I think these peppers are made for a vegetable skewer with some beef and onions,  but most folks swear by just tossing them in a pan until blistered. Here is a great link that teaches you how to blister them and also shares a few great recipes. If you aren't feeling too creative or like learning a new veggie, don't distress, you can also chop them up and throw them in anything that calls for green peppers or mild chile peppers.

We don't grow a ton of these peppers (because if we did you'd wind up getting them every single week) so instead these beauties will be rotated through your CSA boxes until everyone gets some!

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IN YOUR BOX NEXT WEEK

You can expect 11-12 of these items in your box next week

Sweet Corn

Cucumber

Zucchini

Summer Squash

Eggplant

Cherry Tomatoes

Slicer Tomatoes

Colored Bell Peppers or Italian Fryers

Curly Kale

Celery

Carrots

Daikon

Shallots

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KATHY'S RECIPE CORNER

Early on, Lauren's mom instilled in her a great love of cooking. She's always had a garden and knows what to do with abundant produce better than anyone. We hope you enjoy her classic Wisconsin preparations of summer abundance. 

Ratatouille Pasta 

1 pound ground meat; hamburger, pork, turkey, whatever! 

1 or 2 mild peppers, diced 

3 shallots or 1 large onion, minced 

2 garlic cloves, minced 

1/2 pound mushrooms, sliced 

2 teaspoons Italian seasonings 

Kosher salt and freshly ground black pepper 

2 – 3 cups fresh tomatoes, peeled (dip in boiling water for 30 seconds) and diced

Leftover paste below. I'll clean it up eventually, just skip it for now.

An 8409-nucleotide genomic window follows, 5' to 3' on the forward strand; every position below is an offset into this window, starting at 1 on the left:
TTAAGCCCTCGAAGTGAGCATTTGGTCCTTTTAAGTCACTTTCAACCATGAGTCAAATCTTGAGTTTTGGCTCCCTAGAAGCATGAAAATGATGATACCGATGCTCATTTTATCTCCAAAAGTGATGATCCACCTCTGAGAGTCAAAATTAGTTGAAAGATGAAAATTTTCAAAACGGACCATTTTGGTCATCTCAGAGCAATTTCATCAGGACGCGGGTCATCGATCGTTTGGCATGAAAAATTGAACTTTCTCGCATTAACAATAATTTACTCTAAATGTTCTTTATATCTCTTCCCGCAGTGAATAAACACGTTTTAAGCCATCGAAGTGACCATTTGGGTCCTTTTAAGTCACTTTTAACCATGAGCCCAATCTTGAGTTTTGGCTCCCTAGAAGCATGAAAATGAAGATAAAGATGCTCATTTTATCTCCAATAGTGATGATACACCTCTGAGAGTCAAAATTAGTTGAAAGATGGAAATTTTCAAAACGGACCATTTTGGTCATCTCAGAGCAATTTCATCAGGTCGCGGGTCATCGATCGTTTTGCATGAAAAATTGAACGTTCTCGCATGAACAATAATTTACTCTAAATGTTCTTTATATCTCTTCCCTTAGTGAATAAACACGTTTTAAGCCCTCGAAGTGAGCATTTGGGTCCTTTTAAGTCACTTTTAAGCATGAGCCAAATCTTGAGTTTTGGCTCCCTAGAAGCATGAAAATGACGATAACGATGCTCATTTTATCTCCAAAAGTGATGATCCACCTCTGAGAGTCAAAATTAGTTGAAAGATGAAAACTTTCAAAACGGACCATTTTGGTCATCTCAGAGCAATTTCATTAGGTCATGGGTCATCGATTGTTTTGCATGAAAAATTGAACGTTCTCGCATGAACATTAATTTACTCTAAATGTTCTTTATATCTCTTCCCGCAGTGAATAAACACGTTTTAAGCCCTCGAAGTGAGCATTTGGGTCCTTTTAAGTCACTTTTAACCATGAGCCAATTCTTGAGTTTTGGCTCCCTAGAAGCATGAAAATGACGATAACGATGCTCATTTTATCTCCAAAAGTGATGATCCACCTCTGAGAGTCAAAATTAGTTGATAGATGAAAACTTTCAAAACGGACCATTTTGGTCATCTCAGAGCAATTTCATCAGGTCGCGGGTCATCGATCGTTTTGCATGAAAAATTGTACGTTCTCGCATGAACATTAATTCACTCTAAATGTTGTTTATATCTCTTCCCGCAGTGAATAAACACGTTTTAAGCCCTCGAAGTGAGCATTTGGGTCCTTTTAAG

1 medium eggplant, cubed in ½” cubes

1 zucchini or summer squash, cubed 

4 ounces cream cheese, softened and cubed 

8 ounces rotini pasta, cooked 

Shredded parmesan, optional 

  1. Cook ground meat in a large skillet. Drain fat. Add pepper, shallots, garlic and mushrooms. Saute 5-10 minutes. Add seasonings, tomatoes, eggplant and zucchini.  Simmer for another 10 minutes. Add cream cheese, stir until melted.

  2. Stir in cooked, al dente pasta. Top with shredded parmesan just before serving.

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box inspiration:

Every week I'll share the links to some of my favorite recipes for the produce in your box from my own blog as well as my favorite bloggers and chefs. I am a master recipe substituter so be sure to read my notes before clicking through to see what vegetables I am swapping for others and how I adapt favorite recipes time and time again with whatever is in season! Though some of the recipes I share may look complicated, I also love sharing tips for streamlining or suggesting other preparation suggestions in the notes of the recipes.